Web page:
SINGAPORE: Crude oil futures edged up on Monday, buoyed by healthy Asian appetite and demand from the U.S. driving season.
Front-month Brent crude prices had gained 2 cents to $65.39 per barrel by 0312 GMT. U.S. crude prices were up 14 cents at $59.86 a barrel.
"Global oil demand continues to surprise to the upside, with April data showing no signs of slowdown despite a pick-up in prices," Energy Aspects said.
Japan's customs-cleared crude oil imports rose 9.1 percent to 3.62 million barrels per day (17.28 million kilolitres) in April from the same month a year earlier, the Ministry of Finance said on Monday.
In China, crude imports hit a record 7.4 million barrels per day in April despite a slowing economy, driven largely by healthy car sales.
"We expect Chinese imports to be high in H2 15, potentially averaging 7.5 million barrels per day. This is due to the start-up of 39 mb (million barrels) of commercial storage, five SPR (strategic petroleum reserve) sites and linefill for Kunming refinery—buying for which is ongoing we believe, even though the refinery won't start up till early 2016," Energy Aspects said.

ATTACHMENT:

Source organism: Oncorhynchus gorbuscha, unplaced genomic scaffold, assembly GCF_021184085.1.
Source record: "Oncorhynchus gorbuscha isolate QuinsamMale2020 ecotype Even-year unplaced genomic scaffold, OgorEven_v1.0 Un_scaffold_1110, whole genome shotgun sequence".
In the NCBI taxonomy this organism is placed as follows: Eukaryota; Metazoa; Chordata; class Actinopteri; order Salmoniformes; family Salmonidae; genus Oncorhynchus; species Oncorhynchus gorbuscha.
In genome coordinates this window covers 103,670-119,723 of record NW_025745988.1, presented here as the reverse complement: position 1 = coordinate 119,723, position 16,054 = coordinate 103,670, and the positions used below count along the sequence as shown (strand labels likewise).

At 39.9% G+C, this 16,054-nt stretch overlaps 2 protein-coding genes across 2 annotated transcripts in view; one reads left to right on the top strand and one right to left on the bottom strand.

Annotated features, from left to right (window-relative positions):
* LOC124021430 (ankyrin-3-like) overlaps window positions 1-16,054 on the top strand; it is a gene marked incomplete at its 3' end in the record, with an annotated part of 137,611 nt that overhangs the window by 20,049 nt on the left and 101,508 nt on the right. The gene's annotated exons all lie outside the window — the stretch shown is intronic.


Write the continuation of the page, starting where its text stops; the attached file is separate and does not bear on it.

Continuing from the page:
In the United States, the peak summer driving season officially starts with Memorial Day on Monday, and the American Automobile Association said road travel was expected to reach a 10-year high over the Memorial Day weekend, suggesting strong fuel consumption over the next three days.
In oil exporting Libya, warplanes from the official government attacked an oil tanker docked outside the city of Sirte on Sunday, wounding three people and setting the ship on fire, officials said.
It was the third confirmed strike by the internationally recognised government on oil tankers, part of a conflict between competing administrations and parliaments allied to armed factions fighting for control of the country four years after the ousting of Muammar Gaddafi.
Analysts said that steeper increases in oil prices were prevented by weak overall fundamentals.
"The overall fundamentals still point to a well-supplied market, a fact that should continue to put a ceiling on prices," Barclays said.
Singapore-based Phillip Futures said that it expected WTI and Brent July 2015 contracts to remain above $58.49 and $64.35 respectively, provided oil fundamentals do not change.